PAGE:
Punta de Lobos: the Chilean big wave paradise

Punta de Lobos: the Chilean big wave paradise

Mar 25, 2022

Punta de Lobos is considered one of the most spectacular surf spots in South America, roaring near the city of Pichilemu, in the Pacific Ocean.

Pichilemu (CHILE), a small town of around 12,000 inhabitants 207km away from the country’s capital, Santiago. This place is known as Chile’s ultimate surf city, and each year attracts wave riders from the capital for weekends, holidays and summer breaks. 

Although the large coastal cities of Valparaiso and San Antonio are closest to Santiago, and can get very busy during holidays, Punta de Lobos has a unique touch that attracts the most intrepid surfers. South of San Antonio, the shift in topography favours left points and river mouths in the southern corners of the bay, but none as good as Punta de Lobos. 

You might find interesting: Learn the basics for the perfect surf stance 


Neverending waves

Although the zone finishes at Lobos, the waves continue across the coastline. The river mouths extend for over 100 kilometres, while the surf spot provides 800 metres of rideable wave sections that are often linked together. This depends on the swell, sandbank movements and weather conditions. 

This iconic Chilean big wave breaks close to Los Morros, delivering waves that can go from one to 32 feet (10 metres). Since the early 1970s, wave riding has become increasingly popular in Pichilemu and the surfing population has been growing yearly. 

Moreover, since the 2007 Rip Curl Search pro surfing contest at Arica, people have become more aware about Chile’s quality waves. El Gringo and El Buey also burst with an urban surf zone, and there is a healthy surfing population growing up here. 

Further south, stepping into the Chilean Patagonian, we also find another popular surfing spot, Ofqui. Its isthmus separates the Pacific Ocean’s inland seas, and it connects the Taitao Peninsula with the Chilean mainland, offering world class waves.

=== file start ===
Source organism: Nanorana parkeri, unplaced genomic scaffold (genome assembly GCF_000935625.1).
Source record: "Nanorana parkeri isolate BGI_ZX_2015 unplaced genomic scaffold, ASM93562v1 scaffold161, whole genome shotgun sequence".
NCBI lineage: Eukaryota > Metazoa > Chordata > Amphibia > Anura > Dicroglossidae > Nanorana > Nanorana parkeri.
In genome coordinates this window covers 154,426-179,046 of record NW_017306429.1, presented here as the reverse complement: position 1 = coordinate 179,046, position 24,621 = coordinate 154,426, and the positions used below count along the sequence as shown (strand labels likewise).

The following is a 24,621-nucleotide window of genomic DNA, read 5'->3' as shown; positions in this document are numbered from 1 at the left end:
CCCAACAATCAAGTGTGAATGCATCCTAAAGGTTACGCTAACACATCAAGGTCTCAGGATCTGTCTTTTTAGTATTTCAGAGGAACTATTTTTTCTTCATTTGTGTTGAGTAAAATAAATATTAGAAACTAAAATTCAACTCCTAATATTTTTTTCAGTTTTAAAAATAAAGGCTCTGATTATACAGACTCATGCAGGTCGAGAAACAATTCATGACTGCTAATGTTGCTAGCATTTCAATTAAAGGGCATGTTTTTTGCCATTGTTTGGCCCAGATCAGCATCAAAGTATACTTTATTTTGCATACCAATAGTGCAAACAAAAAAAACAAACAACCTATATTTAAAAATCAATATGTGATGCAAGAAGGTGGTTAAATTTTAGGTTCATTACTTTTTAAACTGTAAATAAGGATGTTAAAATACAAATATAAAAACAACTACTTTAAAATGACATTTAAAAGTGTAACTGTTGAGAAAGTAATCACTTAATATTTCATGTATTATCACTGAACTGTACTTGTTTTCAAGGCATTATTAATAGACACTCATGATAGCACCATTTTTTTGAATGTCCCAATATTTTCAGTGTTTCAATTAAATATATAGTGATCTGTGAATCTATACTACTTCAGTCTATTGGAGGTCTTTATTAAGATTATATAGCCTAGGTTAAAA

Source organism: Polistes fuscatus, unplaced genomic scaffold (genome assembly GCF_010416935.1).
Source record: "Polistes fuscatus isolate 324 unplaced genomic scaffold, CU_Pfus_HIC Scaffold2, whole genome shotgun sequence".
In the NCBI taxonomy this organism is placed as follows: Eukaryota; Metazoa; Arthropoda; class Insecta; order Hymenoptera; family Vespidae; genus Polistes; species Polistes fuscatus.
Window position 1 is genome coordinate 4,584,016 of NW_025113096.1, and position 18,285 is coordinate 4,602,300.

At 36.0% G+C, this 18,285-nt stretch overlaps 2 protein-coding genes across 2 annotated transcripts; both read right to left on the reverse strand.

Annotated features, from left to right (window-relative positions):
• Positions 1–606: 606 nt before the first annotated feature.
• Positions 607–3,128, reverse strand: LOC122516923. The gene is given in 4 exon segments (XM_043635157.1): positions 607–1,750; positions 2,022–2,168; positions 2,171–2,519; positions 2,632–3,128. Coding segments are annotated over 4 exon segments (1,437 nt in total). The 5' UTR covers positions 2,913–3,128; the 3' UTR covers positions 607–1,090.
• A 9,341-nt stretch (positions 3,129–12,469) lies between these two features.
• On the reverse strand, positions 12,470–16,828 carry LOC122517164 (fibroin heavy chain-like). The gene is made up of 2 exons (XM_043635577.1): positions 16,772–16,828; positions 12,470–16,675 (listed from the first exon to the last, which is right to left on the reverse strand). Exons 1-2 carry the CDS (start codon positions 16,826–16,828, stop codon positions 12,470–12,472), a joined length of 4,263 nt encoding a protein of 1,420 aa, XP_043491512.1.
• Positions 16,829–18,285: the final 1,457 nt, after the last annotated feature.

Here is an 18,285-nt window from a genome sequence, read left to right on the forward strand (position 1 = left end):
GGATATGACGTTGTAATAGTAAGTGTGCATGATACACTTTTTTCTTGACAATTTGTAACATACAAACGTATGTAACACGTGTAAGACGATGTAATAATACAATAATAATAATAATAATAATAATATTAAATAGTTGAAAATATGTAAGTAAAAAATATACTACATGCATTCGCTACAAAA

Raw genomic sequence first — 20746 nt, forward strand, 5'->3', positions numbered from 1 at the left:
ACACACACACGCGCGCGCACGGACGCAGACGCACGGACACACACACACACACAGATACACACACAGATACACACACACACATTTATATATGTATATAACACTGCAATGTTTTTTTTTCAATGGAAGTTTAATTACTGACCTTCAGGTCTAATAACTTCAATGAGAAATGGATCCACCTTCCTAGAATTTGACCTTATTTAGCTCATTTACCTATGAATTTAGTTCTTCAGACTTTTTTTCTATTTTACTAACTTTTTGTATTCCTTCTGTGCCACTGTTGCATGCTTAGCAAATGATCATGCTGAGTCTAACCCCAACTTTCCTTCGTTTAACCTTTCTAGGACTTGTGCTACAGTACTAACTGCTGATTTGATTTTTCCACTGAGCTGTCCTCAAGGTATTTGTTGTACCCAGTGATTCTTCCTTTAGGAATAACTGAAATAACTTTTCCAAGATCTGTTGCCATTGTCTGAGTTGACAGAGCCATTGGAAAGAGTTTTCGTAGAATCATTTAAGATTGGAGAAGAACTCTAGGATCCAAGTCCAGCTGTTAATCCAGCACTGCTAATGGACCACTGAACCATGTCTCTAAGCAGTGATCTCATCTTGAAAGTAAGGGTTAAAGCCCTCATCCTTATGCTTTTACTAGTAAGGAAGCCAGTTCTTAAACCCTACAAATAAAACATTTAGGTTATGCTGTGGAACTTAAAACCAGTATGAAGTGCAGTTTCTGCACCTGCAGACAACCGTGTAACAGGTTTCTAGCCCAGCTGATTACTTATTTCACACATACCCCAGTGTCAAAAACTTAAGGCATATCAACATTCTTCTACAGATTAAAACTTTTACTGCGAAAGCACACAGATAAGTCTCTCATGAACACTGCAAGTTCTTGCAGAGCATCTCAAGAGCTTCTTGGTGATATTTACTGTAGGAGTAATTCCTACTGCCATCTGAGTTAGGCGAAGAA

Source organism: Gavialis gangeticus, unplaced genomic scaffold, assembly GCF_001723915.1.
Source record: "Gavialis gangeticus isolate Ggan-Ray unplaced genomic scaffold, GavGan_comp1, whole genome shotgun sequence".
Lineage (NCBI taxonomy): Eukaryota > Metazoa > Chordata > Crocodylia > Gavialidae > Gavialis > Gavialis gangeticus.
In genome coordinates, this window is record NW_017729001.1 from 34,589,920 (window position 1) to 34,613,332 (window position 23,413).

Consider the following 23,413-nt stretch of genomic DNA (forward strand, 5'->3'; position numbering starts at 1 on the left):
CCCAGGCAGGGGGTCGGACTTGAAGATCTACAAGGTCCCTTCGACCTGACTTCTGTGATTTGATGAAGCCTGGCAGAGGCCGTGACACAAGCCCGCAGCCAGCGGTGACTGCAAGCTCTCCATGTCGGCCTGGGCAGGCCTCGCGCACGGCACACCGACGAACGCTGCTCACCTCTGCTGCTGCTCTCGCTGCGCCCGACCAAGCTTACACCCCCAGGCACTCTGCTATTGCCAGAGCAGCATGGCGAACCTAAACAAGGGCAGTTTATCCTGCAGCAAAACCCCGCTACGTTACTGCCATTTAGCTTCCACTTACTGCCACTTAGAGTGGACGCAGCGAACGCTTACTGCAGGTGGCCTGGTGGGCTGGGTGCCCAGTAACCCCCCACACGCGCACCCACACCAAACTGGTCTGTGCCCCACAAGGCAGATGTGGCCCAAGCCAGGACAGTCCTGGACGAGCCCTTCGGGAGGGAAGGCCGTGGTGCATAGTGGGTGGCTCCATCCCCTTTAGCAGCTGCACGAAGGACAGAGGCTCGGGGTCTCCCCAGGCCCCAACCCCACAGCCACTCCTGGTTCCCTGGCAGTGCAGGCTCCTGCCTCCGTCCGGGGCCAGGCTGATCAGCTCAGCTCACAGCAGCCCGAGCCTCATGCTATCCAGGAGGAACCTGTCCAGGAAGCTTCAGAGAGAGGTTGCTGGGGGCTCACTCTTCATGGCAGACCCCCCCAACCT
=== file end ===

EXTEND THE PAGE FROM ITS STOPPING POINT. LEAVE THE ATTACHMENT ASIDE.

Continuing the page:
Home to famous surfers

Many Chilean and ex-pat surfers have made Pichilemu their home. Amongst the list we see famous Chilean surfers Ramón Navarro, Diego Medina, Cristian Merello, Fernando Zegers or Tristan Aicardi.

Redbull has shared the following video featuring Ramon Navarro at Punta de Lobos:

This has allowed this spot to host the Ceremonial Punta de Lobos: a big wave surfing event that welcomes world-class athletes and helps with the tourist economy of Pichilemu. 

A protected area

Besides being a famous surfing venue in Chile, Punta de Lobos is also an important geological site. It is famous as this wave breaks off at a 300 million-year-old reef. This particularity has granted Punta de Lobos the title of seventh World Surfing Reserve.

Moreover, the upwelling from the Humboldt Current and the divergence from the Antarctic Circumpolar Current allow a nutrient-rich feeding ground. This means the area is filled with sperm whales, orcas, sea lions, sea turtles, penguins, oystercatchers or cormorants amongst others. The endangered endemic cactus species, Echinopsis bolligeriana can be found at Los Morros.

Related article: Surf community joins the fight for ocean conservation


If you want to surf here you should…

Remember this area works best with SW swells. Although the dominant wind comes from the S, it also gets NW-NE winds during the winter period of May-July. Mid-to-high tides are the best option at most spots, favouring lefts. 

If you are looking for parties, summer beach party scene and surf shops on point are pretty rare in the area. Moreover, as the Humboldt Current cools the water, it rarely exceeds 17ºC, so aim for a 4/3 or 3/2 wetsuit in summer. 


Shark attacks are unheard off and orcas can be spotted further south, but there is little danger of an attack. More dangerous are the seismic events triggered by the Nazca tectonic plate that crashes into the South American plate, resulting in strong earthquakes. 

Also, tsunamis up to 82 feet (25 metres) have affected the Chilean coast before, as Antofagasta was hit in 2007 followed by a 8.8 magnitude earthquake in 2010. Besides natural disasters, the real dangers are the waves themselves as they unfurl over really shallow reefs. During the Championship Tour in Arica, several injuries to bodies and boards occured.

If you liked this article and you love surfing, then you might want to learn how to duck dive or how to find the perfect surfboard for your skill level! Don’t forget to follow us on social media: we are on Facebook, Instagram and Twitter!

Front image from Juan Luis de Heeckeren and the rest from WSL

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